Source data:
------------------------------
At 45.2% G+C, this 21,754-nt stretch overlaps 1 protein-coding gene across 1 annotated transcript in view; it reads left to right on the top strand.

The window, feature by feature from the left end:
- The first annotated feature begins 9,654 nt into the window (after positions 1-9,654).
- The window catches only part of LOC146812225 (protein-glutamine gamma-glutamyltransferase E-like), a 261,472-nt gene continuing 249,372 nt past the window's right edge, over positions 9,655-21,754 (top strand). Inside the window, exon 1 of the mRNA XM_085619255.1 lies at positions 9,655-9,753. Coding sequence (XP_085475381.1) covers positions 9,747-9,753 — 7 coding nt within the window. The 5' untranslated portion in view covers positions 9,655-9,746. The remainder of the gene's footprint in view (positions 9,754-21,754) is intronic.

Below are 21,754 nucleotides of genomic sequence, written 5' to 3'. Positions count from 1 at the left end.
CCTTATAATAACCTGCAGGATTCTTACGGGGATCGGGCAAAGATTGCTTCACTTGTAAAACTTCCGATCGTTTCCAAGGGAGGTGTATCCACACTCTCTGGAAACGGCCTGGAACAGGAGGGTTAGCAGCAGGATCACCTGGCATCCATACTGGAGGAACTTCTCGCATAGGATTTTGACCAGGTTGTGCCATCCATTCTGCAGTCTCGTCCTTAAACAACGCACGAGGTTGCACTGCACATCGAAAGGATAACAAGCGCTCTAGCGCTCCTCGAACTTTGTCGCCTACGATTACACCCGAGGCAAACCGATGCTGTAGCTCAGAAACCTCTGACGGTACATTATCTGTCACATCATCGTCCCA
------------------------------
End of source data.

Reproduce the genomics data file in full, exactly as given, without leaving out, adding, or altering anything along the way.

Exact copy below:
At 45.2% G+C, this 21,754-nt stretch overlaps 1 protein-coding gene across 1 annotated transcript in view; it reads left to right on the top strand.

The window, feature by feature from the left end:
- The first annotated feature begins 9,654 nt into the window (after positions 1-9,654).
- The window catches only part of LOC146812225 (protein-glutamine gamma-glutamyltransferase E-like), a 261,472-nt gene continuing 249,372 nt past the window's right edge, over positions 9,655-21,754 (top strand). Inside the window, exon 1 of the mRNA XM_085619255.1 lies at positions 9,655-9,753. Coding sequence (XP_085475381.1) covers positions 9,747-9,753 — 7 coding nt within the window. The 5' untranslated portion in view covers positions 9,655-9,746. The remainder of the gene's footprint in view (positions 9,754-21,754) is intronic.

Below are 21,754 nucleotides of genomic sequence, written 5' to 3'. Positions count from 1 at the left end.
CCTTATAATAACCTGCAGGATTCTTACGGGGATCGGGCAAAGATTGCTTCACTTGTAAAACTTCCGATCGTTTCCAAGGGAGGTGTATCCACACTCTCTGGAAACGGCCTGGAACAGGAGGGTTAGCAGCAGGATCACCTGGCATCCATACTGGAGGAACTTCTCGCATAGGATTTTGACCAGGTTGTGCCATCCATTCTGCAGTCTCGTCCTTAAACAACGCACGAGGTTGCACTGCACATCGAAAGGATAACAAGCGCTCTAGCGCTCCTCGAACTTTGTCGCCTACGATTACACCCGAGGCAAACCGATGCTGTAGCTCAGAAACCTCTGACGGTACATTATCTGTCACATCATCGTCCCA